Momentous Monday: Welcome, Peter Bean

In honor of his marriage last Saturday, I’m running this story by Peter Bean again in which he writes about the Space Shuttle and its meaning to him. Hard to beleive that this piece originally ran at the beginning of lockdown in Los Angeles.

It’s a very special and, well, momentous Monday for one very big reason. This past Saturday, my friend Peter Bean tied the knot and married his fiancée, Cathleen, so in honor of the occasion, I’m rerunning this guest blog post he originally wrote in 2020.

First, I’m very excited to announce that today is the launch of what I hope will be many guest bloggers here, and my first guest is Peter Bean, who is a truly amazing human — the kind of person I really admire in that “I want to be him when I grow up” way. You can visit his blog and more at The Flushed.

Originally in honor of the ninth anniversary of the decommissioning of the space shuttle Discovery, in its honor I asked Peter to share his experience up close and personal with another shuttle, OV-105, better known as Endeavour, the one that wound up here in L.A. — my original, and his  adopted, hometown.

We finally both got to see the shuttle together a little over five years after it arrived here at the California Science Center, and it was a profoundly moving experience. Walking into that room and seeing the thing up close was like walking into a cathedral.

But now, I’m very proud to turn it over to Peter Bean, one of the most amazing and inspiring people I’ve ever met, and a walking anti-depressant. But don’t tell him I said any of that!


I hate you Space Shuttle, I love you Space Shuttle

By Peter Bean

Peter Bean as Endeavor continues its final voyage

The retired Endeavour space shuttle lumbers down an average Los Angeles street on October 13th, 2012, set to be on display in a local museum. As it rumbles towards me, feelings of love, hate, and sadness mix inside. The United States shuttle program crippled, gut-punched, and inspired humanity. The wings of the shuttle spread outward. Crowds of people push past me for a better look as I squint to see this plane. This is no rocket that pushed Neil Armstrong upward. I’m left wondering about when exactly we gave up the future. The Moon? Mars?

It was in a wood-paneled sixties-looking room complete with an ashtray, patterned fabric chairs, and white carpet. I can imagine the room was brimming with a specific old man funk due to the many, many reporters packed into the small space.

It’s January 5th 1972 and President Richard Nixon announces the shuttle program. He, his administration, and a Space Task Group he created all decided that the United States would not commit to a Mars mission, but instead to low-Earth orbit.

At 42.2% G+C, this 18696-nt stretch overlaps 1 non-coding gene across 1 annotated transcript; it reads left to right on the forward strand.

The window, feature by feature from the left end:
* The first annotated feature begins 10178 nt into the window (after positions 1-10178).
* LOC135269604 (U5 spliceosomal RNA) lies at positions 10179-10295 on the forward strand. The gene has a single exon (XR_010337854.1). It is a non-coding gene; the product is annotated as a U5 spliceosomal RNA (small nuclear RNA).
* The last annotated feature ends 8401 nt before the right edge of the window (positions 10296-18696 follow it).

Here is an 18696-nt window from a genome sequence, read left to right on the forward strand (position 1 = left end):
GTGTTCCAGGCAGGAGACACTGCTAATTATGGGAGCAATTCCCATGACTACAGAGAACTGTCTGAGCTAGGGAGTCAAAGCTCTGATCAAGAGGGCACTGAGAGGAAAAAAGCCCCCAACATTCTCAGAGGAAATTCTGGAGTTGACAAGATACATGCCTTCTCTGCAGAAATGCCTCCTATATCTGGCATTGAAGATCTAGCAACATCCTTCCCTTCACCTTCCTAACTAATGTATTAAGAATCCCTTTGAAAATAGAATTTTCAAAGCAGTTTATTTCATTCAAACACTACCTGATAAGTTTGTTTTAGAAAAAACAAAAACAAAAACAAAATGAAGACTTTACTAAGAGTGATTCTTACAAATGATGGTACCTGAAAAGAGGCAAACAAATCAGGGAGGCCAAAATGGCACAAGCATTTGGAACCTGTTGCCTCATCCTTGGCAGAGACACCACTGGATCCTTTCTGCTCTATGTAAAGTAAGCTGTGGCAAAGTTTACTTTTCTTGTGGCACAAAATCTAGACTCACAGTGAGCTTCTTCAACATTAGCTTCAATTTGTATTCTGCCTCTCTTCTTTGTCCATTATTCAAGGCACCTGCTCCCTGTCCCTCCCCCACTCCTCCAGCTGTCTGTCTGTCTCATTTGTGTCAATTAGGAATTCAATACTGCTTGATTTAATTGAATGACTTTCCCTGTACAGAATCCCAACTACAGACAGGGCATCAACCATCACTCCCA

He’d be well out of office by the time the program began in 1981 due to his underhanded interest in getting dirt on his rivals. Between 1983 and 1992 space shuttles Columbia (1981), Challenger (1983), Discovery (1984), Atlantis (1985), and Endeavour (1992) were built and flown. Their primary function: deliver satellites into Earth’s orbit. No longer would we stretch humanity’s arms. No longer would we touch the soil of alien worlds.

The gut punch. Space isn’t easy. The Endeavour space shuttle is now directly in front of me as I stand on the sidewalk and I can see the nooks, the knobs, and the scrapes. It’s not the hulking beast I came to think of in my head. It’s fragile and vulnerable.

A miracle it too didn’t retire in the tragic way its sister ships did. Challenger disintegrated upon launch and killed all seven astronauts in 1986. Columbia broke up during reentry in 2003, killing all of its seven crew.

Challenger’s error came from an O-ring malfunction due to cost-cutting with new shuttle ship building. Columbia’s was a more systematic error in its underbelly shielding. Its sleek black bottom was meant to take on the heat of re-entry. Each tile is quite fragile and lightweight. It’s a marvel of engineering, but its fragility became its downfall.

After these public disasters we realized, as a country, that space very much was not, and is not easy. If there could be a silver lining to these tragedies, it came in the form of international relations. The Russian space program Roscosmos would help us with continued access to the ISS and beyond from then until the present day.

Endeavour’s many cones that form its butt inch past me at a snail’s pace and I can now see the other side of this wide Los Angeles street. There’s a large crowd of people smiling and waving at this space ship. A little girl sits on her dad’s shoulders watching.

With all of the missed opportunities, bloodshed, and limitations, there’s one thing the shuttle program has that Apollo missions before it didn’t: An Enterprise. The prototype ship named Enterprise was built in 1976 and never flew a mission.